In general, most of you disliked the idea. But, you seemed to dislike it for different reasons. Many thought that the weight and length changes were off. For instance, some said that if we are going to use a short/heavy hammer, why not just use the weight throw. Others, such as Wisconsin-Whitewater coach Dave Hahn, suggested minor changes such as making the diameter of the hammer ball bigger or shortening the current implement. Smaller changes like that would reduce the distance and be similar to the minor changes that were made to the javelin throw in 1986. A change to the diameter would also not be unprecedented since the once legal small diameter tungsten hammers have been disallowed since the 1970s. Norm Balke also added that he thought the ball should be both larger and perhaps softer, which would make it safer and also do less damage to turf.

Other readers were skeptical that the proposal would even help the event. As I pointed out last week, the issues facing the hammer throw are far from simple and changes to the implement probably aren’t enough to fix all the problems. Some commentators even went so far as to say that rather than helping the event, Eckschmiedt’s proposal would actually harm the event.

Saving the Hammer Throw

Hungarians know and love the hammer throw. The country is steeped in tradition and has produced four hammer throw gold medalists (third all-time behind the Soviet Union and America). Their state-owned television company has even produced a documentary on a notable hammer throwing coach. It came as no surprise when Hungary offered to host the hammer throw at the World Athletics Final from 2003 to 2005 after the infrastructure in Monaco was deemed unable to host the hammer. The challenge facing the event now is that many people, including myself, feel the event’s exclusion from top meets has put it on the periphery of track and field. And, yet again, it comes as no surprise that a Hungarian is one of the first to offer a possible solution to the problems facing our sport.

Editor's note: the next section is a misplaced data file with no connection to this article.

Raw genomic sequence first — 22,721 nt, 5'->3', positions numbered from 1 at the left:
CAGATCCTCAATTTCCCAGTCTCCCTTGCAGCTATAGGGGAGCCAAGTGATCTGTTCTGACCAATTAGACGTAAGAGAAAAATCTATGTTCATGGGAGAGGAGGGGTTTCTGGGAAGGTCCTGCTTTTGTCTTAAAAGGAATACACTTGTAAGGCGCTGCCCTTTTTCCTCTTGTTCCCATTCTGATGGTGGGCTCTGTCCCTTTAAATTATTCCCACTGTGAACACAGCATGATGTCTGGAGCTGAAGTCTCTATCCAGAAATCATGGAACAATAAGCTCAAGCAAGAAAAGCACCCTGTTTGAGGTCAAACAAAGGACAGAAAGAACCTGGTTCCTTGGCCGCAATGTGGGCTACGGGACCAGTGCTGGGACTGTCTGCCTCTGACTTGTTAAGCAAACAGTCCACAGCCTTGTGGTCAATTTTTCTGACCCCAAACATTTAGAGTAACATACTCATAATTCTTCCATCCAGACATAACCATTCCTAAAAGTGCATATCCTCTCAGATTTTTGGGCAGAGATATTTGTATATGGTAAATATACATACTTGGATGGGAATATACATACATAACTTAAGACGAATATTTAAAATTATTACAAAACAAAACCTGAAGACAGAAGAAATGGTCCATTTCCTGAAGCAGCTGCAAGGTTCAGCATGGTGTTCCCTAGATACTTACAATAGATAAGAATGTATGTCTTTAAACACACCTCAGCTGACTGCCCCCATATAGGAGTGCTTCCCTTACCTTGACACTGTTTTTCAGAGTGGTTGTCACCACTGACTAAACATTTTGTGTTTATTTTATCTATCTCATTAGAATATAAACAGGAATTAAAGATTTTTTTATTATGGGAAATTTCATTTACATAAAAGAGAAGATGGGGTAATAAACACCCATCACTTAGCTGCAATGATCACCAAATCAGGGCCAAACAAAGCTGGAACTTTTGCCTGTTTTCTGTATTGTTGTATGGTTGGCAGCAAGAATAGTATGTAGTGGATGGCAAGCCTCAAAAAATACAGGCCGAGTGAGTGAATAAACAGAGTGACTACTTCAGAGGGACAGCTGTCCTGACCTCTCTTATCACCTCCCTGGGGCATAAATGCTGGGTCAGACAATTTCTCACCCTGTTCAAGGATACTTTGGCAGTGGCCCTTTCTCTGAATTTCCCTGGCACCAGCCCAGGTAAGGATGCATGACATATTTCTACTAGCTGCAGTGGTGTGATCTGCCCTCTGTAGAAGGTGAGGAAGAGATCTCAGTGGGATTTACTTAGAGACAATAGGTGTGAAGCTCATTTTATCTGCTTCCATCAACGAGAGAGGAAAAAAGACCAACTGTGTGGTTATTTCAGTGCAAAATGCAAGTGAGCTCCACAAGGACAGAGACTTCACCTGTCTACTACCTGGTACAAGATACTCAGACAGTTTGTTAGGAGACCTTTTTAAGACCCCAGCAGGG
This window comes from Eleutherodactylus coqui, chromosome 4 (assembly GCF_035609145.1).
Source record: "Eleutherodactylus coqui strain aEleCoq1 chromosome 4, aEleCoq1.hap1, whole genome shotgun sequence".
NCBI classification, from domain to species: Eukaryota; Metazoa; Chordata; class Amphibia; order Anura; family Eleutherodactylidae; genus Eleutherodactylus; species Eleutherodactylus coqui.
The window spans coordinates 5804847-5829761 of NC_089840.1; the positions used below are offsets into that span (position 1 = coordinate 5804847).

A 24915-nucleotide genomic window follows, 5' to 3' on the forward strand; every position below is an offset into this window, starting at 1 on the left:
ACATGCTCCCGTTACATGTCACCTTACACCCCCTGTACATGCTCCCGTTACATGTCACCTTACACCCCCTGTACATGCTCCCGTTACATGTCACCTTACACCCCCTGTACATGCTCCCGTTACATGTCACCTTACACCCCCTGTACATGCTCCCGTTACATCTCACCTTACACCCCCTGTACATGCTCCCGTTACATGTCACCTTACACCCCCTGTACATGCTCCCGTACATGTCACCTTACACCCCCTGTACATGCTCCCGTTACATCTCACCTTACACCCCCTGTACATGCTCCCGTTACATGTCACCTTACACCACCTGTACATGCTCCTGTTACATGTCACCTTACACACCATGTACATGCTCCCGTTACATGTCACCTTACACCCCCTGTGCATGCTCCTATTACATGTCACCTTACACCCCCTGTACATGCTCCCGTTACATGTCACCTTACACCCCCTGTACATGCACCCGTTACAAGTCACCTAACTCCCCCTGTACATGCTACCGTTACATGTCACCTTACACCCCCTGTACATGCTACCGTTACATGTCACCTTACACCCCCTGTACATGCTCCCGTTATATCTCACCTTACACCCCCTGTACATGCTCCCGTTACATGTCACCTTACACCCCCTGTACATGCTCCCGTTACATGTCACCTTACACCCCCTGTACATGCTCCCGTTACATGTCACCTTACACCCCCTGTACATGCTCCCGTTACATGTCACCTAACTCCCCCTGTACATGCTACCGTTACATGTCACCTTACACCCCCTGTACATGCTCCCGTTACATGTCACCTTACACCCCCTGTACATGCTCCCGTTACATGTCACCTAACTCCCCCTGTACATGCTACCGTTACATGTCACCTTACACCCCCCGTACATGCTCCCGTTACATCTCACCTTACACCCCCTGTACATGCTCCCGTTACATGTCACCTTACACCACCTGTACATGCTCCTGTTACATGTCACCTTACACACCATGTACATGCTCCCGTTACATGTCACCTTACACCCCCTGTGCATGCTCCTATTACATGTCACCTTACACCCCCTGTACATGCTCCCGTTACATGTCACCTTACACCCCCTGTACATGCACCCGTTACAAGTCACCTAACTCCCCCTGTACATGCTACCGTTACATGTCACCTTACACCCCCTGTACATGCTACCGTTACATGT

More on The Throwing Pope

In a follow up to this week’s review of the documentary A dobópápa (The Throwing Pope), I wanted to mention that director Ágnes Sós has been kind enough to put the English version of the movie on her site now. I also wanted to add a note about Coach Németh’s approach to coaching. Throughout the entire movie, I couldn’t help but notice the similarities Németh has to my coach, Anatoli Bondarhcuk. As perhaps the two most successful and legendary coaches in hammer throwing history, I guess it is not all that surprising that they have so much in common. Nevertheless, it is intriguing.

Hammer throw coach Pál Németh, the subject of the documentary A Dobópápa.

Movie Review: The Throwing Pope

The last time I reviewed a movie I gave two thumbs up to Gladiator for my high school newspaper. Since it is not every day that I watch a movie about hammer throwing, I figured it was necessary that I review A dobópápa (The Throwing Pope), a 2007 documentary by director Ágnes Sós. To my knowledge, this is the first movie about hammer throwing. The hammer throw has made cameo appearances for comedic effect in some films. Most notably, Agatha Trunchbull, the evil school headmistress and former Olympic thrower in Roald Dahl’s Matilda, was shown loading a hammer into her car’s trunk in that film (see 5:00 mark here). More recently, Will Ferrell’s character in Kicking & Screaming was shown attempting and failing at the hammer throw in college. The hammer throw has also been a star on the small screen, playing a feature role in the iconic 1984 Apple commercial.